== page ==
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Posted 9 Sep 2008

Windows Forms - Creating and Persisting Custom User Settings in C# - Part 2

, 9 Sep 2008
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This article discusses the creation and persistence of .NET Framework and custom objects within the Windows User Settings.


In my previous article, we discussed the creation of custom user settings in a Windows application without using the Browse choice illustrated in Figure 1.

In this article, we will discuss a practical example of creating custom user settings. The motivation for this article is to provide code that hopefully will help you visualize how you might proceed in developing your application to persist custom user settings.

Of course, there are other ways to persist custom user settings, but then you would miss out on the fun involved in using the System.Configuration.ApplicationSettingsBase class. That class, to quote Microsoft, “Acts as a base class for deriving concrete wrapper classes to implement the application settings feature in Window Forms applications“.

Figure 1

Program Operational Overview

Let’s assume that a user wants us to make a change to some existing program. Specifically, the user wants to be able to enter dates and times for each week on a monthly basis so that she/he can specify when a report will be generated. Because some months can span up to six weeks, she/he wants to be able to configure up to six weeks. Fast forwarding to the finished program, let’s see how it works from the user‘s perspective.

When the user clicks the button in the window shown in Figure 2, the window in Figure 3 is displayed.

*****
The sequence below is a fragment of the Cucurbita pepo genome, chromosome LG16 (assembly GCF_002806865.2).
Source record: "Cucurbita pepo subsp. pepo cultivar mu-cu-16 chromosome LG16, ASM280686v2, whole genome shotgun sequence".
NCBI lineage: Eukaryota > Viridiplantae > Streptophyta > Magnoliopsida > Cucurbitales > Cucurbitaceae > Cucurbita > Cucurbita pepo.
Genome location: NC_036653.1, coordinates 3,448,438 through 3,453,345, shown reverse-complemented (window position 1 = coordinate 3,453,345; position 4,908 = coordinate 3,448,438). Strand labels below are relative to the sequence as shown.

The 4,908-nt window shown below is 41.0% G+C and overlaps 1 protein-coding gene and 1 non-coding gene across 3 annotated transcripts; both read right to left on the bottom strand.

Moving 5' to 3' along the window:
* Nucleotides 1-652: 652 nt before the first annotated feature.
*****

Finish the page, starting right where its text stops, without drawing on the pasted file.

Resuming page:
Figure 2

Figure 3

As you can see in Figure 3, nothing is configured. The only control that is enabled, besides the buttons at the bottom of the window, is the checkbox for “Week 1“.

As the user progressively clicks the first five ”Week“ checkboxes, each row is enabled. Assuming the user entered information in each of those first five rows, she/he sees what is shown in Figure 4.

Figure 4

At this point, the user must click “Remember Setting“ to save her/his settings. The next time the user opens the WeeklySchedule window, she/he will see her/his previous settings.

Program Design

There is a state class for each type of control, where each of the classes inherits from the Week class. Those classes are as follows:

  • CheckBoxControlItem (inherits from Week)
  • DateTimePickerControlItem (inherits from Week)
  • MaskedTextBoxControlItem (inherits from Week)

If you look at Figure 4 and do the math, you need to maintain thirty (30) objects as follows:

  • Six (6) CheckBoxControlState objects
  • Twelve (12) DateTimePickerControlState objects
  • Twelve (12) MaskedTextBoxControlState objects

The thirty (30) objects are going to be placed inside a System.Collections.Generic.SortedList that is defined as follows:

System.Collections.Generic.SortedList<string, Week>

The string argument, a key, will be the name of the control, while the Week argument will be one of the following types of objects:

  • CheckBoxControlItem (inherits from Week)
  • DateTimePickerControlItem (inherits from Week)
  • MaskedTextBoxControlItem (inherits from Week)

The System.Collections.Generic.SortedList<string, Week> object, along with its internal objects, is going to be persisted to disk when the Save method (as seen within the code you can download) is called. The saving and restoring of our objects is all made possible because our WeekSettings class inherits ApplicationSettingsBase. The WeekSettings class is show below, and the Save method we just spoke about is a member of the ApplicationSettingsBase class.

internal sealed class WeekSettings : ApplicationSettingsBase
    // If you used [ApplicationScopedSetting()] instead of [UserScopedSetting()],
    // you would NOT be able to persist any data changes!
    public System.Collections.Generic.SortedList<string, Week> WeekSettingsList
            return ((System.Collections.Generic.SortedList<string, Week>)
            this["WeekSettingsList"] = 
                   (System.Collections.Generic.SortedList<string, Week>)value;


  • 9th September, 2008: Initial post


This article, along with any associated source code and files, is licensed under The Code Project Open License (CPOL)


About the Author

Frank Gennaro 2487219
United States United States
No Biography provided

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